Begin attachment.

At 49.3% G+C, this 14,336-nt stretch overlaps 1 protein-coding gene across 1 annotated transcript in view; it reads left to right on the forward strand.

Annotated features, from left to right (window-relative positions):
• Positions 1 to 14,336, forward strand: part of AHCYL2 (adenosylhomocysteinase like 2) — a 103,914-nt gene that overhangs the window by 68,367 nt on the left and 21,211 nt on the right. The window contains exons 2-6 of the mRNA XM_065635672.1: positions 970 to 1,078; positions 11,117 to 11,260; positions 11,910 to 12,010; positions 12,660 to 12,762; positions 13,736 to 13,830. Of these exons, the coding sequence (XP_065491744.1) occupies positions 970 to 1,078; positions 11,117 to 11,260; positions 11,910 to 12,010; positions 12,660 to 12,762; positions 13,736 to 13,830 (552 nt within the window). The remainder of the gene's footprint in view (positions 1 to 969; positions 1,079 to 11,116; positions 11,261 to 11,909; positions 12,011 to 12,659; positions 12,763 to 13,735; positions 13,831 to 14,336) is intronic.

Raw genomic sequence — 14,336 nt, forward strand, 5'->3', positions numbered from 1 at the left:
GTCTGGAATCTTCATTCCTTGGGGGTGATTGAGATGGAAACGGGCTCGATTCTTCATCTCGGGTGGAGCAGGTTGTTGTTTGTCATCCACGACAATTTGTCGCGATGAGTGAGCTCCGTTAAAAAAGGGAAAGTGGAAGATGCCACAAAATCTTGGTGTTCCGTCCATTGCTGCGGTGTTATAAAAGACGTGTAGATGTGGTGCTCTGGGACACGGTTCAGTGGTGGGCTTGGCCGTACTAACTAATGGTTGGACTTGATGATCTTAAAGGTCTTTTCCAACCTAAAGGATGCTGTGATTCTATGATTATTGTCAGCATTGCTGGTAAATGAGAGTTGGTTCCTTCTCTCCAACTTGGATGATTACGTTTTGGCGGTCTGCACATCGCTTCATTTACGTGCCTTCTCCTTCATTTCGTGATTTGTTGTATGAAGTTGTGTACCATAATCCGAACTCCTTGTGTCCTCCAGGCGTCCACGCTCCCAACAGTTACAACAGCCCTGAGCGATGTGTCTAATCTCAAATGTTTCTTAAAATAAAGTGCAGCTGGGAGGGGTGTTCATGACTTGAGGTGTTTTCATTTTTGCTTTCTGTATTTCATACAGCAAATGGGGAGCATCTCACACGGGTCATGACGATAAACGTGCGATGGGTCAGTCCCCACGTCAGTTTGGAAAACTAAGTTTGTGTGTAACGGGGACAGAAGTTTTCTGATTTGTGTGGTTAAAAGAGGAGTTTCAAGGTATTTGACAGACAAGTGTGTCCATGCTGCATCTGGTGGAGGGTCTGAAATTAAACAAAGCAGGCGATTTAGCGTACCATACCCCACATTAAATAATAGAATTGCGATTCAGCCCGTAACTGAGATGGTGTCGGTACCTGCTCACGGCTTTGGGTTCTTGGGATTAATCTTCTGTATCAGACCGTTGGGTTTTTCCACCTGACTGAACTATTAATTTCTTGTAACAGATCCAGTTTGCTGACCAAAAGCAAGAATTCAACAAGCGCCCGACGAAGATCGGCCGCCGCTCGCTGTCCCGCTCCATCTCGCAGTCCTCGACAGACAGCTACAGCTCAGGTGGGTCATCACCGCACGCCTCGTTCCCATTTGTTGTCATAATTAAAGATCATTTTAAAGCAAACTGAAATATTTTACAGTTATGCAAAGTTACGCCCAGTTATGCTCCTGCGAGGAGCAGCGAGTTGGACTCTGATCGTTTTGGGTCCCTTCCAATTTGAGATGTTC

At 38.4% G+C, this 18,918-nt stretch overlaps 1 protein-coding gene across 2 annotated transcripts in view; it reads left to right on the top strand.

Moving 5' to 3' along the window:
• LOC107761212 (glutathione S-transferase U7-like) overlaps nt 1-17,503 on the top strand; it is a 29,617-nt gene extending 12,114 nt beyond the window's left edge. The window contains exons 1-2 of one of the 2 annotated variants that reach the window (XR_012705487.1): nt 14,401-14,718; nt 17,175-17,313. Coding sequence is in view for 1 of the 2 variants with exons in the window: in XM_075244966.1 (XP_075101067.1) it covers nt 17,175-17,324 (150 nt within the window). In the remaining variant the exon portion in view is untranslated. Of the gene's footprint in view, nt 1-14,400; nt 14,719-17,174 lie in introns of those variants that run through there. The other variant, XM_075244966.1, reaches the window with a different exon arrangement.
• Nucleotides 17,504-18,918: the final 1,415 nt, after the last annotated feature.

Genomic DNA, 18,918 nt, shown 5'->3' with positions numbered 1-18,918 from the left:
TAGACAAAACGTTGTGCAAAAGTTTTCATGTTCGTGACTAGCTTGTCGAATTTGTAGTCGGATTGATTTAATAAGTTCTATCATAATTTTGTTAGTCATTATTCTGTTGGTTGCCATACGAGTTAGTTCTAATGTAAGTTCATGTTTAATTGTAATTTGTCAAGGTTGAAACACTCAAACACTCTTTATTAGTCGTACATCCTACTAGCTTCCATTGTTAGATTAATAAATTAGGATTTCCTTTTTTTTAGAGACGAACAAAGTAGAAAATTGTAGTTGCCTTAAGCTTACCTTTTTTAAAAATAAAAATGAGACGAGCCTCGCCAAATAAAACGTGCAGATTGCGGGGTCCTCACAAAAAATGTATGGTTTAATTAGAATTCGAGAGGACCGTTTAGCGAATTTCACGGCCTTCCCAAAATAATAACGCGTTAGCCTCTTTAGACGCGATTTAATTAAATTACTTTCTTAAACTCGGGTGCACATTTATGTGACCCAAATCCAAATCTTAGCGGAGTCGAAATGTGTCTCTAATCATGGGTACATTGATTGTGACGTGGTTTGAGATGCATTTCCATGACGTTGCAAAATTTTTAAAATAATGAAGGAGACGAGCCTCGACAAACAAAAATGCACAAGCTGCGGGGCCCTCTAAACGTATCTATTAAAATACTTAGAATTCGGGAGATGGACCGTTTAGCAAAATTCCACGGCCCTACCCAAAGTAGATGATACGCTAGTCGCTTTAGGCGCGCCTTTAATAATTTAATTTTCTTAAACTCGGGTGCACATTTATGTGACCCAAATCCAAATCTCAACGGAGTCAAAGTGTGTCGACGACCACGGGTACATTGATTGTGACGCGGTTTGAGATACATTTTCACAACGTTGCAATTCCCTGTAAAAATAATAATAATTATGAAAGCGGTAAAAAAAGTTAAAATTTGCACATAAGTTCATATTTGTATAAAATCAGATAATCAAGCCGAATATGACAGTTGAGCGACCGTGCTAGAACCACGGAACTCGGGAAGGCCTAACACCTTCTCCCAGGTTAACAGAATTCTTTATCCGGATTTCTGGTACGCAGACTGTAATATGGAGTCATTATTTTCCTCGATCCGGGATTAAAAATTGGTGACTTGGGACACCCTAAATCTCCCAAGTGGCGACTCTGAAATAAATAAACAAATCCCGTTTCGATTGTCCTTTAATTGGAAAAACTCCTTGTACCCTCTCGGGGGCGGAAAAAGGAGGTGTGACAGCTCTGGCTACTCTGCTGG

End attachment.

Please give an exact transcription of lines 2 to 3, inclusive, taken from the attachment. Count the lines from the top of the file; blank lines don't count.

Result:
Annotated features, from left to right (window-relative positions):
• Positions 1 to 14,336, forward strand: part of AHCYL2 (adenosylhomocysteinase like 2) — a 103,914-nt gene that overhangs the window by 68,367 nt on the left and 21,211 nt on the right. The window contains exons 2-6 of the mRNA XM_065635672.1: positions 970 to 1,078; positions 11,117 to 11,260; positions 11,910 to 12,010; positions 12,660 to 12,762; positions 13,736 to 13,830. Of these exons, the coding sequence (XP_065491744.1) occupies positions 970 to 1,078; positions 11,117 to 11,260; positions 11,910 to 12,010; positions 12,660 to 12,762; positions 13,736 to 13,830 (552 nt within the window). The remainder of the gene's footprint in view (positions 1 to 969; positions 1,079 to 11,116; positions 11,261 to 11,909; positions 12,011 to 12,659; positions 12,763 to 13,735; positions 13,831 to 14,336) is intronic.